The funny thing about my movie watching is that it’s a reflection of my scattered lifestyle.  While I was teaching my career progression was linear with a goal of moving beyond Nashotah House to a college or university that shared my values better.  Publishing was a fallback, and I’ve learned a lot but I haven’t unlearned my academic leanings.  So, like the rest of my life, my movie watching is piecemeal.  I found a copy of A Quiet Place in a Halloween sale.  My wife bought it for me and on a weekend on my own I watched it.  I had no idea what it was about, but I’d read that it was an intelligent horror film, and that was good enough for me!  There may be spoilers here if you live in a cave, like I do (metaphorically), so be warned.

The backstory isn’t fully spelled out, but the monsters in this movie are blind and attracted to their victims by sound.  The focus is on a family in upstate New York that’s trying to survive without making any noise.  Since there are kids involved, you’ll see how tricky this could be.  John Krasinski’s film builds the suspense wonderfully.  Borrowing from M. Night Shyamalan at his best, and Alien and even Stranger Things, the movie has a odd effect.  When it’s over you don’t want to make any noise.  I watched it while my wife had to work over the weekend, and I put the DVD away as quietly as I could, and then went to bed.  Awaking alone the next morning, I continued the vigil.  Critics praised the movie for its silence, perhaps what we’re most afraid of in this noisy world.

I spend a lot of time saying nothing.  Editing is a quiet job.  Telecommuting is a quiet lifestyle.  At Nashotah House we had mandatory quiet days, which, if they weren’t mandatory I would’ve loved.  I’d seriously considered a monastic lifestyle when I was younger—there’s great value in being quiet.  A horror film that teaches that lesson, despite many obviously unanswered questions, is worth paying attention to.  Horror films have continued to grow more intelligent over the years.  This one is rated PG-13 and will have you on the edge of your seat (or under the bed) anyway.  And it’s got an important message.  For those of us who don’t say much (maybe that’s why I write all the time) a movie like this acts, if you will, as a loudspeaker.  Does anybody hear me?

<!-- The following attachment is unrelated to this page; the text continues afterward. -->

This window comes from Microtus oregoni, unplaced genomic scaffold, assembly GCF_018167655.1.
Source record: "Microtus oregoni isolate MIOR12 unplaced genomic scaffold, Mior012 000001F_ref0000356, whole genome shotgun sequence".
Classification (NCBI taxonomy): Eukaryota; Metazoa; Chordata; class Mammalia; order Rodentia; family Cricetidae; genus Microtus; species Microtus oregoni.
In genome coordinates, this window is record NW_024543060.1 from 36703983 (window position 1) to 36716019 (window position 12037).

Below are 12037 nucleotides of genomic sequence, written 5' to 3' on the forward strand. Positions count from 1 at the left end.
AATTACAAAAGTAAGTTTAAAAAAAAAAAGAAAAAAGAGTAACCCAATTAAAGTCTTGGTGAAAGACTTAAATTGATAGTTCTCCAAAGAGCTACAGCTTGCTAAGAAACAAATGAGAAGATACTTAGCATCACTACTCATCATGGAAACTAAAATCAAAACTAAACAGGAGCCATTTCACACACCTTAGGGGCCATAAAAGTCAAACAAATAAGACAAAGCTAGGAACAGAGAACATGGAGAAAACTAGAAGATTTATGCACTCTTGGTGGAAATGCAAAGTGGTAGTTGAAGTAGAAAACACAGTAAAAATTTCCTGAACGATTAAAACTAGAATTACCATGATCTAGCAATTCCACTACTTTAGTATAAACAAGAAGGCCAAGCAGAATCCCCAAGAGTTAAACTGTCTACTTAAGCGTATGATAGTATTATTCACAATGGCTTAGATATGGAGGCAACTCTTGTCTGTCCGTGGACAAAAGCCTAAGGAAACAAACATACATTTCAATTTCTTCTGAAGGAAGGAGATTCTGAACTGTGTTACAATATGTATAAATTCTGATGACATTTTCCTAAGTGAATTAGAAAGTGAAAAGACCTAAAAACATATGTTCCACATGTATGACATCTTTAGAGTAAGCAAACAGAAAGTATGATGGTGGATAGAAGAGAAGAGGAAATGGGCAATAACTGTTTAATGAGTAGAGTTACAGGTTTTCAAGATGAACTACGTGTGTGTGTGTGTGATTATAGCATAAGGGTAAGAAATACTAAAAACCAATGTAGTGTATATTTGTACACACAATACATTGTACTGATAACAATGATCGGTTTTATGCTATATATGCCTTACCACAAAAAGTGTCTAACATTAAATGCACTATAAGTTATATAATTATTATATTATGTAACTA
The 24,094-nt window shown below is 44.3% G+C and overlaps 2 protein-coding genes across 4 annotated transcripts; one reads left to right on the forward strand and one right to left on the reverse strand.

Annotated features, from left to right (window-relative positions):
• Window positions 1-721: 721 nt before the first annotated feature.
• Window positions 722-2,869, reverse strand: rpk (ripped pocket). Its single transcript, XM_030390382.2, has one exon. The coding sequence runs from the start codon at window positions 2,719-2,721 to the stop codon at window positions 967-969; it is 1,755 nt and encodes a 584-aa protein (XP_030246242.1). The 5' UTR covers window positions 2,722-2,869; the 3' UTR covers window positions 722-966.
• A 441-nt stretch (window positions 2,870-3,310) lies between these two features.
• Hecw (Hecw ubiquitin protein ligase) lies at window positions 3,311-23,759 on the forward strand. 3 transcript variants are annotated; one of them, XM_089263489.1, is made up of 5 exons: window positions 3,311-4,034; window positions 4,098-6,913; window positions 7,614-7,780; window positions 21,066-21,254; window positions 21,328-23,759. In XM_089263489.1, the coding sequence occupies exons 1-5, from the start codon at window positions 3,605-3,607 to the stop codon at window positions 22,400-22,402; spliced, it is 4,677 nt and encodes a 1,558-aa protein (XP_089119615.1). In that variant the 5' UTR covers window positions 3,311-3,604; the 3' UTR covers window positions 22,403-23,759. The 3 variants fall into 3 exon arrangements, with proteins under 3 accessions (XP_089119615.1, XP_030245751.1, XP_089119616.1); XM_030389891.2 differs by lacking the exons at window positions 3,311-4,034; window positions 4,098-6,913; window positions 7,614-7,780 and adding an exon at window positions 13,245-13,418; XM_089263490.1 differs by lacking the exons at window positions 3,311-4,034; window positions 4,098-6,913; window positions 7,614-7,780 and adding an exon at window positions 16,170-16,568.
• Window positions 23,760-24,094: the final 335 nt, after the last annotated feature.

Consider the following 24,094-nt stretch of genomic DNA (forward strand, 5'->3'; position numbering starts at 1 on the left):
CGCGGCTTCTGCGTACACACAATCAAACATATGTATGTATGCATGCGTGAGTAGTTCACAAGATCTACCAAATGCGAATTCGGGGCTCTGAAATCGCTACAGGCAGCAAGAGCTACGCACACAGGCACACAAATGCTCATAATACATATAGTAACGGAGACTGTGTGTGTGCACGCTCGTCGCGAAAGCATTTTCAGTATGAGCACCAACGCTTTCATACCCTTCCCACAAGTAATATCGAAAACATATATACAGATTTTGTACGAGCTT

Spiritual Fear

There’s an old adage that if a headline asks a question the implied answer is “No.”  I’ve found that to be true, largely.  I hoped differently when I saw the article titled “Are Horror Films Secretly Spiritual?” by S. Rufus in Psychology Today.  Rufus, admittedly not a fan of horror, ponders whether it might not meet a spiritual need for some.  She would not count herself among that number, should the assertion prove to be the case.  Indeed, her post has more sentences ending in question marks regarding this assertion than it has straightforward declarative ones.  Rufus notes that ancient religions involved a kind of fear-based response appropriate to the lifestyle of those open to constant threat by the natural world.  She seems to believe that civilization has saved us from that.

Now one of the questions with which I constantly struggle is why I watch horror.  I do not like being afraid, and when people find out about my fascination with horror they tend to treat me as if there’s something wrong with me.  I guess maybe I think that civilization has not so much eliminated the sources of threat so much as changed them.  Those who grow up poor know fear.  Fear of want is extremely prevalent in our capitalist society.  I see the “street people” when I go into New York City.  They are not few.  Once you start to get away from affluent suburbs just about anywhere you start to see the run-down houses of those who can’t cope with the demands of a consumerist society.  Even those of us with an education are liable to joblessness and the very real terror that attends it.